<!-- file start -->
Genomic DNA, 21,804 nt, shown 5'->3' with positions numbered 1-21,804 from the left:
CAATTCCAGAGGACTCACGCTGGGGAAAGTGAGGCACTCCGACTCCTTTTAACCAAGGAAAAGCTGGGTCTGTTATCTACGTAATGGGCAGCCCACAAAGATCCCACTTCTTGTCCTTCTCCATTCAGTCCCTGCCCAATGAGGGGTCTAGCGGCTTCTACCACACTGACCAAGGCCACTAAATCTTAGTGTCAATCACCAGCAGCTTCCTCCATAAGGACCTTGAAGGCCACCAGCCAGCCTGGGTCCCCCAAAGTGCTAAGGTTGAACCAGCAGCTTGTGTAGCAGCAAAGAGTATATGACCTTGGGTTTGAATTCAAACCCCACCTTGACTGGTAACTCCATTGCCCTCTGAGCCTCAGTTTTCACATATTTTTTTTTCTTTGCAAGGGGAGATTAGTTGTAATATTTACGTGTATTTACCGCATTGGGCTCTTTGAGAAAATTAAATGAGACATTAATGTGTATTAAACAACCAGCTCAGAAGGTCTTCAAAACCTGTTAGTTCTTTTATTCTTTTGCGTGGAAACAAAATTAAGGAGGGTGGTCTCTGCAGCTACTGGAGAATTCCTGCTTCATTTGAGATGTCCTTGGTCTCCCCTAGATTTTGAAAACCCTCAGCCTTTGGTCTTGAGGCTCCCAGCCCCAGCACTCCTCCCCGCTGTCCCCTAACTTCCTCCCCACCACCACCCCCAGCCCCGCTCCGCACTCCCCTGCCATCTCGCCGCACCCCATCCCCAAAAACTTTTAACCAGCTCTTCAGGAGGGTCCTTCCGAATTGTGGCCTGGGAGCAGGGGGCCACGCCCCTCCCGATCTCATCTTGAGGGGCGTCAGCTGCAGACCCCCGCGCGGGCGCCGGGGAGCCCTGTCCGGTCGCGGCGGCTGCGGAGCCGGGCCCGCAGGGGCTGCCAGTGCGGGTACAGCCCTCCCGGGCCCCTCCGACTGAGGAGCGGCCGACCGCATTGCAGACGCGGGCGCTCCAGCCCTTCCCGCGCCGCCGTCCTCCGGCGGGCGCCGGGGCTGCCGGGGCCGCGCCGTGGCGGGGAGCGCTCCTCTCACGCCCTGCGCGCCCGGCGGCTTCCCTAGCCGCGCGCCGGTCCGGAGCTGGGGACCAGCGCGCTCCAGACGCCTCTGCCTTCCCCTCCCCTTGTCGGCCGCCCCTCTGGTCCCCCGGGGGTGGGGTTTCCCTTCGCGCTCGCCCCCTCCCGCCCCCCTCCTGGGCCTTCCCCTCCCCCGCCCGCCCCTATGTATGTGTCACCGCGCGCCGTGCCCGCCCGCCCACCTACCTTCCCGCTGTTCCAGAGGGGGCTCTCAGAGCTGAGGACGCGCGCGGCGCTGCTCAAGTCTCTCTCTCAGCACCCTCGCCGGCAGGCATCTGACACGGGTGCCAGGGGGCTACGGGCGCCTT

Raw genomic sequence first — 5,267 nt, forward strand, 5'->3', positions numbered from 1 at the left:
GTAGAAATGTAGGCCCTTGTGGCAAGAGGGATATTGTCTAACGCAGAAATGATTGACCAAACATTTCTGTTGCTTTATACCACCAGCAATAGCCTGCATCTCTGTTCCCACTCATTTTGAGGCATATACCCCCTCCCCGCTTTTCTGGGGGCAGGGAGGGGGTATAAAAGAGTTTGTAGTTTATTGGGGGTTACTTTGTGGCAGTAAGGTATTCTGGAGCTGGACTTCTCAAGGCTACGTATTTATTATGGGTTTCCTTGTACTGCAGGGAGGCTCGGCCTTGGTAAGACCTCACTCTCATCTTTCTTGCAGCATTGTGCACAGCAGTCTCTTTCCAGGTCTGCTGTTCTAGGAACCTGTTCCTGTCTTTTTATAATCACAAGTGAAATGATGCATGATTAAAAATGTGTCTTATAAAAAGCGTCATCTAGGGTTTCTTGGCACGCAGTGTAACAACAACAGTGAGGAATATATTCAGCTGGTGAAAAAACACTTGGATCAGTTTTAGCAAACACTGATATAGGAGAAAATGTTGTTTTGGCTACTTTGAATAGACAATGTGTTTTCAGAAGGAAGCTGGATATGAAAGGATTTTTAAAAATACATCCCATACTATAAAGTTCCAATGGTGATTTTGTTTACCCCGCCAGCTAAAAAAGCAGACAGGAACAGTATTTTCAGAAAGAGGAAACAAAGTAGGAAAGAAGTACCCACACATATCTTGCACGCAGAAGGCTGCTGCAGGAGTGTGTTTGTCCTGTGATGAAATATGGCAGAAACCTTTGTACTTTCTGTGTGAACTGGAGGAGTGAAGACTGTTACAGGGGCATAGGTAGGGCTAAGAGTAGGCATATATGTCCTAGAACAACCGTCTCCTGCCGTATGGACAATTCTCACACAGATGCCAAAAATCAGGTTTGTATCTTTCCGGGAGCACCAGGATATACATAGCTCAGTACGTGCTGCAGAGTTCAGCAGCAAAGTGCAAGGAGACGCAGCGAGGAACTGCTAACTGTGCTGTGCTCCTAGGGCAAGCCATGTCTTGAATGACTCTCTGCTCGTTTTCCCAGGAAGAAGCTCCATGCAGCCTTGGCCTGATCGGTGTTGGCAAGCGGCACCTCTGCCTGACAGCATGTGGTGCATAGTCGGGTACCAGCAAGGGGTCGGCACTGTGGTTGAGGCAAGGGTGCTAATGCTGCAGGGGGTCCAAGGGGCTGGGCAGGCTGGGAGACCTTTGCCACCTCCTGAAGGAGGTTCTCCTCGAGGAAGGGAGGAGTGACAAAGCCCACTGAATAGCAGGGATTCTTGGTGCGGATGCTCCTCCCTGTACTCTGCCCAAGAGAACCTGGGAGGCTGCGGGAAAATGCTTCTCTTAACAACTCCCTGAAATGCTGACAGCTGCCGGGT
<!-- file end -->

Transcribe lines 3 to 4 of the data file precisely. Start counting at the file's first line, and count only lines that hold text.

Raw genomic sequence first — 5,267 nt, forward strand, 5'->3', positions numbered from 1 at the left:
GTAGAAATGTAGGCCCTTGTGGCAAGAGGGATATTGTCTAACGCAGAAATGATTGACCAAACATTTCTGTTGCTTTATACCACCAGCAATAGCCTGCATCTCTGTTCCCACTCATTTTGAGGCATATACCCCCTCCCCGCTTTTCTGGGGGCAGGGAGGGGGTATAAAAGAGTTTGTAGTTTATTGGGGGTTACTTTGTGGCAGTAAGGTATTCTGGAGCTGGACTTCTCAAGGCTACGTATTTATTATGGGTTTCCTTGTACTGCAGGGAGGCTCGGCCTTGGTAAGACCTCACTCTCATCTTTCTTGCAGCATTGTGCACAGCAGTCTCTTTCCAGGTCTGCTGTTCTAGGAACCTGTTCCTGTCTTTTTATAATCACAAGTGAAATGATGCATGATTAAAAATGTGTCTTATAAAAAGCGTCATCTAGGGTTTCTTGGCACGCAGTGTAACAACAACAGTGAGGAATATATTCAGCTGGTGAAAAAACACTTGGATCAGTTTTAGCAAACACTGATATAGGAGAAAATGTTGTTTTGGCTACTTTGAATAGACAATGTGTTTTCAGAAGGAAGCTGGATATGAAAGGATTTTTAAAAATACATCCCATACTATAAAGTTCCAATGGTGATTTTGTTTACCCCGCCAGCTAAAAAAGCAGACAGGAACAGTATTTTCAGAAAGAGGAAACAAAGTAGGAAAGAAGTACCCACACATATCTTGCACGCAGAAGGCTGCTGCAGGAGTGTGTTTGTCCTGTGATGAAATATGGCAGAAACCTTTGTACTTTCTGTGTGAACTGGAGGAGTGAAGACTGTTACAGGGGCATAGGTAGGGCTAAGAGTAGGCATATATGTCCTAGAACAACCGTCTCCTGCCGTATGGACAATTCTCACACAGATGCCAAAAATCAGGTTTGTATCTTTCCGGGAGCACCAGGATATACATAGCTCAGTACGTGCTGCAGAGTTCAGCAGCAAAGTGCAAGGAGACGCAGCGAGGAACTGCTAACTGTGCTGTGCTCCTAGGGCAAGCCATGTCTTGAATGACTCTCTGCTCGTTTTCCCAGGAAGAAGCTCCATGCAGCCTTGGCCTGATCGGTGTTGGCAAGCGGCACCTCTGCCTGACAGCATGTGGTGCATAGTCGGGTACCAGCAAGGGGTCGGCACTGTGGTTGAGGCAAGGGTGCTAATGCTGCAGGGGGTCCAAGGGGCTGGGCAGGCTGGGAGACCTTTGCCACCTCCTGAAGGAGGTTCTCCTCGAGGAAGGGAGGAGTGACAAAGCCCACTGAATAGCAGGGATTCTTGGTGCGGATGCTCCTCCCTGTACTCTGCCCAAGAGAACCTGGGAGGCTGCGGGAAAATGCTTCTCTTAACAACTCCCTGAAATGCTGACAGCTGCCGGGT